On April 30, 1993 CERN (The European Organization for Nuclear Research) made World Wide Web technology available to everyone at no cost, allowing the Internet to take off and grow until it was the ubiquitous, indispensable tool that it is today. The technology for the Web was developed by Tim Berners-Lee in 1989, but it was his decision, and that of his fellow scientists at CERN, to give it away that made it possible for anyone and everyone to use Internet the way we do now.
As a physicist, Berners-Lee developed the Web and HTML to make communication between scientists quicker and simpler. The Internet already existed, but it wasn’t easy to find and share information. The Web’s simplicity, plus the fact that it was royalty-free, changed the way we search for and share information of all kinds.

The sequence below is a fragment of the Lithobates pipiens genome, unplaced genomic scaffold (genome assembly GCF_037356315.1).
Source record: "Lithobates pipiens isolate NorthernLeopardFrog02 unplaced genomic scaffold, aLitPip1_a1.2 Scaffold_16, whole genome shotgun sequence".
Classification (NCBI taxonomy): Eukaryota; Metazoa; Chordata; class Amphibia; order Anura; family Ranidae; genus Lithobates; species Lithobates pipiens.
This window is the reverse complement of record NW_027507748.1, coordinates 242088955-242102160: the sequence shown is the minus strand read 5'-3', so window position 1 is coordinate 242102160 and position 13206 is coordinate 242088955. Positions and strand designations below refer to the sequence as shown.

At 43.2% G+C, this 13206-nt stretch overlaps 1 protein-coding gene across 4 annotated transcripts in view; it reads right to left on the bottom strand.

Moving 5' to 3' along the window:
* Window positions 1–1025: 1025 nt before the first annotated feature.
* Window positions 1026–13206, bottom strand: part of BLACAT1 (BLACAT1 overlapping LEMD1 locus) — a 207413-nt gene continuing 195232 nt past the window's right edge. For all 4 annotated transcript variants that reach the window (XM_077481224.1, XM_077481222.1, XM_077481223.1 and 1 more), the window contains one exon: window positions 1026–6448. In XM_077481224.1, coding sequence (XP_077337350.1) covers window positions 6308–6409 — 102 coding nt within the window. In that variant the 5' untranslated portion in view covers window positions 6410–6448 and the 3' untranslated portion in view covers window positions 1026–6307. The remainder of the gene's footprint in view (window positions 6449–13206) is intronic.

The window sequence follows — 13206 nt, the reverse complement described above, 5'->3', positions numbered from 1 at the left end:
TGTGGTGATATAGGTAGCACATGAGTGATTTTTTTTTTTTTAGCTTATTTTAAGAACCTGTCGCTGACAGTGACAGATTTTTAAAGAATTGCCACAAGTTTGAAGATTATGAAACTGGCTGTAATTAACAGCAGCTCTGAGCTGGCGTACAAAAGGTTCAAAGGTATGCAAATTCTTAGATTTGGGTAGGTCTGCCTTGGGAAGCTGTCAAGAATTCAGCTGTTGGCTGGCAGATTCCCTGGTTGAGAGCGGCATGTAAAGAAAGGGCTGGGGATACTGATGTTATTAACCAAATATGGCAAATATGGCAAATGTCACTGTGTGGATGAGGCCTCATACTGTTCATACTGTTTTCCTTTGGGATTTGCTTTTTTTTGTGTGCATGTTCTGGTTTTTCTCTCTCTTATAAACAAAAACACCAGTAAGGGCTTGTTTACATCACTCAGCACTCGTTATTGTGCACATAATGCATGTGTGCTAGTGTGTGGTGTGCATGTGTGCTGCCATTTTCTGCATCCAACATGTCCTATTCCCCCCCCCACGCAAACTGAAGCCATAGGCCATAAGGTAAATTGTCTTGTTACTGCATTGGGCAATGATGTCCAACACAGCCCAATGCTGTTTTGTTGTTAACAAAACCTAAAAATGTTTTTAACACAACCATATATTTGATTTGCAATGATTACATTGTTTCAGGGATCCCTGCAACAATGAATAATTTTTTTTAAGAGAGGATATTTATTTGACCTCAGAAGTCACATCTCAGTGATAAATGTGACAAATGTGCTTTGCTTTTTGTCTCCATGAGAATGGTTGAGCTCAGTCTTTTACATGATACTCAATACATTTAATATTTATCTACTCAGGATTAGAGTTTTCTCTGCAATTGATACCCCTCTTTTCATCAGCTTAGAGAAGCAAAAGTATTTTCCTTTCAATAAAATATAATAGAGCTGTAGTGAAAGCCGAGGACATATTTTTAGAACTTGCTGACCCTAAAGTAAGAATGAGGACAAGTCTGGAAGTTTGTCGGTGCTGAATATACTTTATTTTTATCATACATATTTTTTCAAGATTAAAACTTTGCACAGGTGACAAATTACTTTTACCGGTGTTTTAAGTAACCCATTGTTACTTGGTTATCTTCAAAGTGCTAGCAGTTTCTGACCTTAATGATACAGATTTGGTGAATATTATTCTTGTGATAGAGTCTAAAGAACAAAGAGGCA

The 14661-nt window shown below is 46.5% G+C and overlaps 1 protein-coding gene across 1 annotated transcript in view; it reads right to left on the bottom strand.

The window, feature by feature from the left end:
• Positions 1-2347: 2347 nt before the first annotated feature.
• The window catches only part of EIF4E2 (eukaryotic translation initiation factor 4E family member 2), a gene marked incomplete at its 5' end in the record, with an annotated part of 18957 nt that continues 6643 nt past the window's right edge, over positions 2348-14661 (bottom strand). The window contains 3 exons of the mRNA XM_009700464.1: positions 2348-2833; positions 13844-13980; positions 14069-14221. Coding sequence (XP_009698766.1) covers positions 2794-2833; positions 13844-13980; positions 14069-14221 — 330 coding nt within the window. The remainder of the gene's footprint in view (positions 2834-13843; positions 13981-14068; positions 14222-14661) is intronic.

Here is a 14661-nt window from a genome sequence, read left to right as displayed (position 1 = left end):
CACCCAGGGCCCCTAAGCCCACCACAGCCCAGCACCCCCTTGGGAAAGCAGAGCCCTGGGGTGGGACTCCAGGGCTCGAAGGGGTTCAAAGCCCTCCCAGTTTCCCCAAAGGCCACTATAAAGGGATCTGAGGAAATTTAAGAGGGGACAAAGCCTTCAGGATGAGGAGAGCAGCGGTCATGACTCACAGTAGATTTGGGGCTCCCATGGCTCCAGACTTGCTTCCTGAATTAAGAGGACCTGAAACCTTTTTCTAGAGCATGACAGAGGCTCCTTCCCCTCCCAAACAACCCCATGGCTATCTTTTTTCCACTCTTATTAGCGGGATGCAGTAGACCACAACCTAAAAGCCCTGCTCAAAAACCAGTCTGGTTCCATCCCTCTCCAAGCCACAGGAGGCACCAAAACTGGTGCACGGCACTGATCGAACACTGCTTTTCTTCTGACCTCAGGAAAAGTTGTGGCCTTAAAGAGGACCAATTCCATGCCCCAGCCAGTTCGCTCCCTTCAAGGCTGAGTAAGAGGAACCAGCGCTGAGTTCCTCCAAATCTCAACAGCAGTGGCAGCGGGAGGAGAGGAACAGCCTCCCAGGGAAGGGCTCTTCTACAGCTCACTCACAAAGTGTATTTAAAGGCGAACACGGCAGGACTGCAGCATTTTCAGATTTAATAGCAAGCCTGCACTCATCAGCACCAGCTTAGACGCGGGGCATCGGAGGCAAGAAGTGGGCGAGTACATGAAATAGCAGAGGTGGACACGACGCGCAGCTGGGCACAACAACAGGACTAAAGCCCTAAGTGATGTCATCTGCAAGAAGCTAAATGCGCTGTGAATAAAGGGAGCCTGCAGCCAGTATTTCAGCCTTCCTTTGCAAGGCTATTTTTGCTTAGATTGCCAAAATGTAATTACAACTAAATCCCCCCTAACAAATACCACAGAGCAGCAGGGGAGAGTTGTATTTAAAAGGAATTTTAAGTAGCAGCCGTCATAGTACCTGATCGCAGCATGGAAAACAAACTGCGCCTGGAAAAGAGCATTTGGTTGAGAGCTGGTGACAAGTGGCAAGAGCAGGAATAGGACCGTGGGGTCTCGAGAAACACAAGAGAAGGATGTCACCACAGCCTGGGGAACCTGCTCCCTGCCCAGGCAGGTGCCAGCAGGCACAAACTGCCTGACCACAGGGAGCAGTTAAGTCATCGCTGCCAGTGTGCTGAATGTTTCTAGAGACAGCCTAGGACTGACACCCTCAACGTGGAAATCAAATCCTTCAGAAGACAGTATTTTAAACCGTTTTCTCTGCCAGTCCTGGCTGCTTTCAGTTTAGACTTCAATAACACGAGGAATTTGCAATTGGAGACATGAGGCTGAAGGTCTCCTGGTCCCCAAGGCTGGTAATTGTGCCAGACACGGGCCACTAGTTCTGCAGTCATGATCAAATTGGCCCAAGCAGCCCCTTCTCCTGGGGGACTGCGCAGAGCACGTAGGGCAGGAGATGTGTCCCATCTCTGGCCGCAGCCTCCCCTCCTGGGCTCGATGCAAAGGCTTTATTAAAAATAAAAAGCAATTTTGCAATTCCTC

In honor of 20 years of the World Wide Web, CERN is planning to bring back the very first web page. You can read about the project here, and in the meantime, enjoy your email, your updates, all your searching, browsing, surfing, and all those cute kitty photos, thanks to Berners-Lee and the folks at CERN.
Posted by Nancy, who has always admired Sir Tim.